Swish and pull your way to oral health

For thousands of years, the ancient Indian method of oil pulling has found its place in the dental care routines of several individuals, both young and old.

Published: 24th February 2021 06:25 AM  |   Last Updated: 24th February 2021 06:25 AM   |  A+A-

Express News Service

CHENNAI: For thousands of years, the ancient Indian method of oil pulling has found its place in the dental care routines of several individuals, both young and old. “I started oil pulling around a decade ago when I faced problems pertaining to my oral hygiene. Swollen gums and bad breath were recurring issues. That’s when I came across oil pulling and began doing it on an empty stomach almost every day. Now, that, coupled with regular dental checkups, has helped me maintain my oral hygiene.

Often, people ignore this aspect of their health. But, it should be remembered that it matters a lot as our oral health is often associated with our cardiovascular functions too,” explains 50-year-old Natarajan P, a chartered accountant. The bacterial presence in our mouth creates a thin layer known as plaque. This, in moderation, has no alarming concerns, however, excess plaque formation could potentially lead to various oral problems including gum inflammation, gingivitis, bad breath and cavities.

While the ancient remedy is claimed to whiten your teeth, freshen your breath and improve your oral health, Dr Spoorthi Arun, American Board-certified internal medicine physician, Promed Hospital, shares a few benefits that are supported by evidence and science. “The research on oil pulling is limited and many claims are not supported by science. However, the main advantage of doing this is to reduce the harmful bacteria in the mouth. Reduction of plaque and gingivitis, which is caused by the inflammation of gums, are some of the other benefits of oil pulling,” she shares.

The practice follows a simple procedure. Take a tablespoon of oil and put it in your mouth. Swish gently for 10 to 20 minutes, spit it out and brush your teeth. This method essentially enables the bacteria in the mouth to get swept away and eventually dissolve in the oil. “While people use different kinds of oil to pull, coconut oil has been the most popular choice,” says the medical practitioner. Natarajan, who has been diligently using the extravirgin coconut oil in his oral care routine says that a pleasant taste could be one of the reasons for its popularity. “People’s tastes are different. I experimented with sesame oil when I started oil pulling; however, I preferred coconut oil better.

On research, I found that it has a certain fatty acid profile with antimicrobial properties, which makes it a wonderful choice for oil pulling,” he details. From limited studies that have been conducted around oil pulling, it’s been projected that oil pulling with coconut oil for 15 to 20 minutes a day can significantly reduce streptococcus mutants, one of the main bacteria in the mouth and a key reason for tooth decay. “There is close to no scientific evidence to understand if this remedy helps in treating any other diseases in the body than those harming the mouth. But, the method as a catalyst in enabling dental hygiene has grown in popularity over the years and is perhaps worth trying,” she shares. So what are you waiting for? Swish away!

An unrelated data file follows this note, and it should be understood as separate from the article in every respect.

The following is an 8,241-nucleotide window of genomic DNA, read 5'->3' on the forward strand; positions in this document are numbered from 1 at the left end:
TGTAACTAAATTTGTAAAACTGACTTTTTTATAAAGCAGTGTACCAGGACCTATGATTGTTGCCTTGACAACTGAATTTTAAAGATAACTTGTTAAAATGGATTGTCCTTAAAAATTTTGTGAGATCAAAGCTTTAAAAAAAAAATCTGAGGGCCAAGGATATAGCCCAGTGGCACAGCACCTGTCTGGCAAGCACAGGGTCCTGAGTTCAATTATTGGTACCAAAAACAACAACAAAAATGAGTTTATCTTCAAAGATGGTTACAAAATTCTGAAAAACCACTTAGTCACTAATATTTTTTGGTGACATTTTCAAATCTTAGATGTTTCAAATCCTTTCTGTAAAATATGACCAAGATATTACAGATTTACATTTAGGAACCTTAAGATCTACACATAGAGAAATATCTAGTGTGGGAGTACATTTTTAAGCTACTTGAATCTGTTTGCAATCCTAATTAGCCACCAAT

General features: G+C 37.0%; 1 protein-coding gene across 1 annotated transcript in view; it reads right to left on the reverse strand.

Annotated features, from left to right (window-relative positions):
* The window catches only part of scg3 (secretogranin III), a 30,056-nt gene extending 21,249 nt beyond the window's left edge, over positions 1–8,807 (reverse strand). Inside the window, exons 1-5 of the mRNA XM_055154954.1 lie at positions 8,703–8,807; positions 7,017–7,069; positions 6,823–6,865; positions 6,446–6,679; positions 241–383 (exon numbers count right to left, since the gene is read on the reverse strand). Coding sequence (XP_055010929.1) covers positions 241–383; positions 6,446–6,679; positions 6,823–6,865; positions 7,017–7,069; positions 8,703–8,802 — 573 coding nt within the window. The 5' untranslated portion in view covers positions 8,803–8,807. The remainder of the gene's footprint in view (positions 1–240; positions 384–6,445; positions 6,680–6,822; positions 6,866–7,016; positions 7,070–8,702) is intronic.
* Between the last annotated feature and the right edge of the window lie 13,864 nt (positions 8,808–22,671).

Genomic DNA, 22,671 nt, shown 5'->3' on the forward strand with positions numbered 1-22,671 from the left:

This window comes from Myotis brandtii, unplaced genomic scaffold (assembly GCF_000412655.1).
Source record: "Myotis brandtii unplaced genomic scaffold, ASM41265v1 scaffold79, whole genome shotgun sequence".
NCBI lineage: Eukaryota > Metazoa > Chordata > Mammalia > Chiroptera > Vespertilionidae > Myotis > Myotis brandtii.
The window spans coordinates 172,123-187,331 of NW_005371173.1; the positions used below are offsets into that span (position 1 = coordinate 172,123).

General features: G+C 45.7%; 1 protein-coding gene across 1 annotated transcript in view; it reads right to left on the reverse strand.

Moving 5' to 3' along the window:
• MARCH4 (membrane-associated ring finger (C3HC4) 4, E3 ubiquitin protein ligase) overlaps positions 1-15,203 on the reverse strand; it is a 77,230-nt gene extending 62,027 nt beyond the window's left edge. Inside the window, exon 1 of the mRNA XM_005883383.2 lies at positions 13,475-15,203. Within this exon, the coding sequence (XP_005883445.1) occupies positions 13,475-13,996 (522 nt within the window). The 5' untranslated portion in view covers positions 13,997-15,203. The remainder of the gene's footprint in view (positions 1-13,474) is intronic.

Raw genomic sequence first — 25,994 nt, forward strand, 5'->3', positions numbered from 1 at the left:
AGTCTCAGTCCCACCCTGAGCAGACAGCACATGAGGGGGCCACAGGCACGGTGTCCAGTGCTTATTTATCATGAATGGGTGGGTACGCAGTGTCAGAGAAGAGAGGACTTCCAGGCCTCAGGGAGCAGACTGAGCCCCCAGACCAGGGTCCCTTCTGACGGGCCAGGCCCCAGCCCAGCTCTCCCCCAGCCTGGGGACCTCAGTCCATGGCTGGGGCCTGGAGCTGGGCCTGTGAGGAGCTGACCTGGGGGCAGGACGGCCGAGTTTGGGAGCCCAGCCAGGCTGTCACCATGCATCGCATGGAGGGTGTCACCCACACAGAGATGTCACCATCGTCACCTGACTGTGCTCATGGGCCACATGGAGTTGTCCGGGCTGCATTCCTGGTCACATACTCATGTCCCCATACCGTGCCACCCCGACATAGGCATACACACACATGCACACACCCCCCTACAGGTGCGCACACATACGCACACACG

The oil can be swished gently without a lot of force. If the process causes discomfort or pain of your facial muscles, pause the pulling for a while. Try using lesser quantity of oil the next time.

While research on oil pulling is limited, some practitioners say that it’s best to oil pull on an empty stomach in the mornings.


Disclaimer : We respect your thoughts and views! But we need to be judicious while moderating your comments. All the comments will be moderated by the newindianexpress.com editorial. Abstain from posting comments that are obscene, defamatory or inflammatory, and do not indulge in personal attacks. Try to avoid outside hyperlinks inside the comment. Help us delete comments that do not follow these guidelines.

The views expressed in comments published on newindianexpress.com are those of the comment writers alone. They do not represent the views or opinions of newindianexpress.com or its staff, nor do they represent the views or opinions of The New Indian Express Group, or any entity of, or affiliated with, The New Indian Express Group. newindianexpress.com reserves the right to take any or all comments down at any time.

flipboard facebook twitter whatsapp